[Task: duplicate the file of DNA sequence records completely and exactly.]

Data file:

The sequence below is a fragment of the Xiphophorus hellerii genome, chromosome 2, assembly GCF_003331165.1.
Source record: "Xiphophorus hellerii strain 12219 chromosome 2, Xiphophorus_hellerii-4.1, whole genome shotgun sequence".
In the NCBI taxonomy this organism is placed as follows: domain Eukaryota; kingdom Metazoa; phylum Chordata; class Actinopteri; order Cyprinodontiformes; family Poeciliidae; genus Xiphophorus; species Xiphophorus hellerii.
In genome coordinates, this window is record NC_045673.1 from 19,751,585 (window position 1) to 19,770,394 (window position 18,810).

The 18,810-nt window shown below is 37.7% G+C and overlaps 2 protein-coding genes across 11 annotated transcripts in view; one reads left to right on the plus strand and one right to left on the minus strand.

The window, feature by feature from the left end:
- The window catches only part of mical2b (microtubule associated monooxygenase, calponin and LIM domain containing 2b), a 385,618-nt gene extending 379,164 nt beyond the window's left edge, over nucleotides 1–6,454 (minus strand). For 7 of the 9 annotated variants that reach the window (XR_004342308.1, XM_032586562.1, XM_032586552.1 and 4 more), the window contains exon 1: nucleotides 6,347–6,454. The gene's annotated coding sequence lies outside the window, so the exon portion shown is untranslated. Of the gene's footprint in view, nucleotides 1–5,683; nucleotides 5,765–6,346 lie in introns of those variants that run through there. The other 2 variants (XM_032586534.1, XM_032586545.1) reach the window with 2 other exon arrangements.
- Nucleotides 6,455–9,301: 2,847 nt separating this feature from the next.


The sequence below is a fragment of the Xiphophorus hellerii genome, chromosome 2, assembly GCF_003331165.1.
Source record: "Xiphophorus hellerii strain 12219 chromosome 2, Xiphophorus_hellerii-4.1, whole genome shotgun sequence".
In the NCBI taxonomy this organism is placed as follows: domain Eukaryota; kingdom Metazoa; phylum Chordata; class Actinopteri; order Cyprinodontiformes; family Poeciliidae; genus Xiphophorus; species Xiphophorus hellerii.
In genome coordinates, this window is record NC_045673.1 from 19,751,585 (window position 1) to 19,770,394 (window position 18,810).

The 18,810-nt window shown below is 37.7% G+C and overlaps 2 protein-coding genes across 11 annotated transcripts in view; one reads left to right on the plus strand and one right to left on the minus strand.

The window, feature by feature from the left end:
- The window catches only part of mical2b (microtubule associated monooxygenase, calponin and LIM domain containing 2b), a 385,618-nt gene extending 379,164 nt beyond the window's left edge, over nucleotides 1–6,454 (minus strand). For 7 of the 9 annotated variants that reach the window (XR_004342308.1, XM_032586562.1, XM_032586552.1 and 4 more), the window contains exon 1: nucleotides 6,347–6,454. The gene's annotated coding sequence lies outside the window, so the exon portion shown is untranslated. Of the gene's footprint in view, nucleotides 1–5,683; nucleotides 5,765–6,346 lie in introns of those variants that run through there. The other 2 variants (XM_032586534.1, XM_032586545.1) reach the window with 2 other exon arrangements.
- Nucleotides 6,455–9,301: 2,847 nt separating this feature from the next.